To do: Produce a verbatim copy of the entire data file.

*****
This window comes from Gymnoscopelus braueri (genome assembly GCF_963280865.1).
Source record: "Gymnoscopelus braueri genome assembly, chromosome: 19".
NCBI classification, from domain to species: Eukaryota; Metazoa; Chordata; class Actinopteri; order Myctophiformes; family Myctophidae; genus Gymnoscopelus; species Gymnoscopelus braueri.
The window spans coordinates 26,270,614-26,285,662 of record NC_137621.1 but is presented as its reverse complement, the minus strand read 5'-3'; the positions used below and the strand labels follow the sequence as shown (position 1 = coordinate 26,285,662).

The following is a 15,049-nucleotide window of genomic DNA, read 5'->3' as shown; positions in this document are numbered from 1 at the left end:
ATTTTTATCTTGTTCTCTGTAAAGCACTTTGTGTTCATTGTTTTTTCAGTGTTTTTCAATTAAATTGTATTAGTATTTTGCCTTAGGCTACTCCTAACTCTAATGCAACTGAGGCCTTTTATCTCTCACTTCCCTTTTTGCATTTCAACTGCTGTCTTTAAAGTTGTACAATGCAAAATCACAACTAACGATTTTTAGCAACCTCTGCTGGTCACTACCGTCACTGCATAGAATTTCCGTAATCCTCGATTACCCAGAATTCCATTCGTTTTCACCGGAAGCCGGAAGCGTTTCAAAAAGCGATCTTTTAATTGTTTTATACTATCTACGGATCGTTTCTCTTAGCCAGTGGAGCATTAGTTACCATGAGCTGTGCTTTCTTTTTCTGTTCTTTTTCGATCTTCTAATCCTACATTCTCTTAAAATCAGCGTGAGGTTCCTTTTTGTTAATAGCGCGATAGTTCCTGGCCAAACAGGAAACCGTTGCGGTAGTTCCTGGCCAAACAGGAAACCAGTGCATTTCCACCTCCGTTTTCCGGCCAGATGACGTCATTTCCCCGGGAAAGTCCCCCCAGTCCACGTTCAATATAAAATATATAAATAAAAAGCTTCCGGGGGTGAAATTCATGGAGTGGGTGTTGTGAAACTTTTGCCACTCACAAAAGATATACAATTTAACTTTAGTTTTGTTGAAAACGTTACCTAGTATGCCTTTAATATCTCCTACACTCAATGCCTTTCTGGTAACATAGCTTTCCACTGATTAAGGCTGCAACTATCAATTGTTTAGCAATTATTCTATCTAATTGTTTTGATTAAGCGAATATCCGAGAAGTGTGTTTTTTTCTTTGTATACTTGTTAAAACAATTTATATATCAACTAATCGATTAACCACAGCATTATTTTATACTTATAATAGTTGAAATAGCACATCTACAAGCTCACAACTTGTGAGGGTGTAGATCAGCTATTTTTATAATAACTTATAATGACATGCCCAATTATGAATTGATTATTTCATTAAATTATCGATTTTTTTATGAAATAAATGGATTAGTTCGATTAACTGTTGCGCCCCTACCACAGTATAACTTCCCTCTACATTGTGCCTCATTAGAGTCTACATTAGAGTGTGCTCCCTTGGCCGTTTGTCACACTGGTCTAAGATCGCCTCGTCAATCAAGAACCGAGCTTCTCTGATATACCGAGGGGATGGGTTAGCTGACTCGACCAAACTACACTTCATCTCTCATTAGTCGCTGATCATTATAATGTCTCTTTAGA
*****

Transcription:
This window comes from Gymnoscopelus braueri (genome assembly GCF_963280865.1).
Source record: "Gymnoscopelus braueri genome assembly, chromosome: 19".
NCBI classification, from domain to species: Eukaryota; Metazoa; Chordata; class Actinopteri; order Myctophiformes; family Myctophidae; genus Gymnoscopelus; species Gymnoscopelus braueri.
The window spans coordinates 26,270,614-26,285,662 of record NC_137621.1 but is presented as its reverse complement, the minus strand read 5'-3'; the positions used below and the strand labels follow the sequence as shown (position 1 = coordinate 26,285,662).

The following is a 15,049-nucleotide window of genomic DNA, read 5'->3' as shown; positions in this document are numbered from 1 at the left end:
ATTTTTATCTTGTTCTCTGTAAAGCACTTTGTGTTCATTGTTTTTTCAGTGTTTTTCAATTAAATTGTATTAGTATTTTGCCTTAGGCTACTCCTAACTCTAATGCAACTGAGGCCTTTTATCTCTCACTTCCCTTTTTGCATTTCAACTGCTGTCTTTAAAGTTGTACAATGCAAAATCACAACTAACGATTTTTAGCAACCTCTGCTGGTCACTACCGTCACTGCATAGAATTTCCGTAATCCTCGATTACCCAGAATTCCATTCGTTTTCACCGGAAGCCGGAAGCGTTTCAAAAAGCGATCTTTTAATTGTTTTATACTATCTACGGATCGTTTCTCTTAGCCAGTGGAGCATTAGTTACCATGAGCTGTGCTTTCTTTTTCTGTTCTTTTTCGATCTTCTAATCCTACATTCTCTTAAAATCAGCGTGAGGTTCCTTTTTGTTAATAGCGCGATAGTTCCTGGCCAAACAGGAAACCGTTGCGGTAGTTCCTGGCCAAACAGGAAACCAGTGCATTTCCACCTCCGTTTTCCGGCCAGATGACGTCATTTCCCCGGGAAAGTCCCCCCAGTCCACGTTCAATATAAAATATATAAATAAAAAGCTTCCGGGGGTGAAATTCATGGAGTGGGTGTTGTGAAACTTTTGCCACTCACAAAAGATATACAATTTAACTTTAGTTTTGTTGAAAACGTTACCTAGTATGCCTTTAATATCTCCTACACTCAATGCCTTTCTGGTAACATAGCTTTCCACTGATTAAGGCTGCAACTATCAATTGTTTAGCAATTATTCTATCTAATTGTTTTGATTAAGCGAATATCCGAGAAGTGTGTTTTTTTCTTTGTATACTTGTTAAAACAATTTATATATCAACTAATCGATTAACCACAGCATTATTTTATACTTATAATAGTTGAAATAGCACATCTACAAGCTCACAACTTGTGAGGGTGTAGATCAGCTATTTTTATAATAACTTATAATGACATGCCCAATTATGAATTGATTATTTCATTAAATTATCGATTTTTTTATGAAATAAATGGATTAGTTCGATTAACTGTTGCGCCCCTACCACAGTATAACTTCCCTCTACATTGTGCCTCATTAGAGTCTACATTAGAGTGTGCTCCCTTGGCCGTTTGTCACACTGGTCTAAGATCGCCTCGTCAATCAAGAACCGAGCTTCTCTGATATACCGAGGGGATGGGTTAGCTGACTCGACCAAACTACACTTCATCTCTCATTAGTCGCTGATCATTATAATGTCTCTTTAGA